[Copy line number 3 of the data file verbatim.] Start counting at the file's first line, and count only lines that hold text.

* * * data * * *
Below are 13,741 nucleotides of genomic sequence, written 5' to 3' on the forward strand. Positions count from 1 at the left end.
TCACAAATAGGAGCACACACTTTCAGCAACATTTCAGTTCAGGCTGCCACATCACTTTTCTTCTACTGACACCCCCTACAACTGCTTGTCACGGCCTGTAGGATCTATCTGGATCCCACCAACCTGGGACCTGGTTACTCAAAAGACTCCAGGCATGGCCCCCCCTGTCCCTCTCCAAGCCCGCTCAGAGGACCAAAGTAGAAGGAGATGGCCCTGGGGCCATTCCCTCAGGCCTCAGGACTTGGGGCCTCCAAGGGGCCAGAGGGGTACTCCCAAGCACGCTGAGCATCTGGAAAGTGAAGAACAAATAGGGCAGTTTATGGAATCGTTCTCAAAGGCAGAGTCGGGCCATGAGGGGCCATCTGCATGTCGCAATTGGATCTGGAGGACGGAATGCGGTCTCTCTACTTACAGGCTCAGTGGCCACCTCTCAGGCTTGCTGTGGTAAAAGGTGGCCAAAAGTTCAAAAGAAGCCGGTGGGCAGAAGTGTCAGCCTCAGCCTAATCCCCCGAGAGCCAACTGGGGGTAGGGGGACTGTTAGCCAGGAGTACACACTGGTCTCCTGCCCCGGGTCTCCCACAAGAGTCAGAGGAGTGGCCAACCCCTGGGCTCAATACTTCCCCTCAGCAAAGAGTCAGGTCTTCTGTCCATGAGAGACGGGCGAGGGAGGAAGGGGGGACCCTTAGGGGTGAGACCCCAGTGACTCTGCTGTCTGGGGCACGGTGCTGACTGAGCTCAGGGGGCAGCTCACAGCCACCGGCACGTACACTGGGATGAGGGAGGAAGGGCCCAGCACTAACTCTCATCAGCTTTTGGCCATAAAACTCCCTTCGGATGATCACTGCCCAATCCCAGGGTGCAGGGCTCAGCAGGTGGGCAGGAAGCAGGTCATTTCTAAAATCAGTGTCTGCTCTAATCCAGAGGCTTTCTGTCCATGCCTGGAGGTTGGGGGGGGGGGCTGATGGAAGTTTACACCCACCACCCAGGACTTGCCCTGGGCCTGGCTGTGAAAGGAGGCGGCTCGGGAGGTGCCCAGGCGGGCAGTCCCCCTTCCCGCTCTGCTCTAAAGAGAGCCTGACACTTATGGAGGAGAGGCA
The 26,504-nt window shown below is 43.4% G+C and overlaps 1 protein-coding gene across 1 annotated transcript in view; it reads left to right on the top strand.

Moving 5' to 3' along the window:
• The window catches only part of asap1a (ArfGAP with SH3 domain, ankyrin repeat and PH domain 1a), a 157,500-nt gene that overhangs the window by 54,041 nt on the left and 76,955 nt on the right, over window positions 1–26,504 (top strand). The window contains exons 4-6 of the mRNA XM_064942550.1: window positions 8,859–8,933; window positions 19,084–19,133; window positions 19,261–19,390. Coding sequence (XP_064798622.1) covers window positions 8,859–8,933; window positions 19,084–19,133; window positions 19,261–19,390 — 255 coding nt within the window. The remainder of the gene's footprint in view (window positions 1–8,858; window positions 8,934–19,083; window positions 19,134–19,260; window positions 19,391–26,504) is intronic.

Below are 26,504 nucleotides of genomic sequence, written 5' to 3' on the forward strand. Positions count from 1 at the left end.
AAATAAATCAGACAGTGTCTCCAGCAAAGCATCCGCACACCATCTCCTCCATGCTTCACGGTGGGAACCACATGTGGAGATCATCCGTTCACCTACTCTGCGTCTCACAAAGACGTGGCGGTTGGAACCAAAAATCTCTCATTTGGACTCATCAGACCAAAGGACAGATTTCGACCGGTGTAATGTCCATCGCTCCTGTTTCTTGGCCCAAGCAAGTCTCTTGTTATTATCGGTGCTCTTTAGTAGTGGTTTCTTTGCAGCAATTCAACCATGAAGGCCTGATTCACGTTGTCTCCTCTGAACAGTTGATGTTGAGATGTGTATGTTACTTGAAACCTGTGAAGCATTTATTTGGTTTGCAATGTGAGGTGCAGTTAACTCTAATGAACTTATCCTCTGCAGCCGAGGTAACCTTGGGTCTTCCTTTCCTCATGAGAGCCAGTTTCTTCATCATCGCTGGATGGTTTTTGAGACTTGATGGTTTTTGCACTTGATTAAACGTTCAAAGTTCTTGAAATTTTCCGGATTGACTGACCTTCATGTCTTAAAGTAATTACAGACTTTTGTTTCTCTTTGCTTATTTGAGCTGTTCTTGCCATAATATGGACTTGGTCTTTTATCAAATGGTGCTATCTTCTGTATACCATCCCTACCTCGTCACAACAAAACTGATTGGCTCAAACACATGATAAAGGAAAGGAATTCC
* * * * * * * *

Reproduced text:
The 26,504-nt window shown below is 43.4% G+C and overlaps 1 protein-coding gene across 1 annotated transcript in view; it reads left to right on the top strand.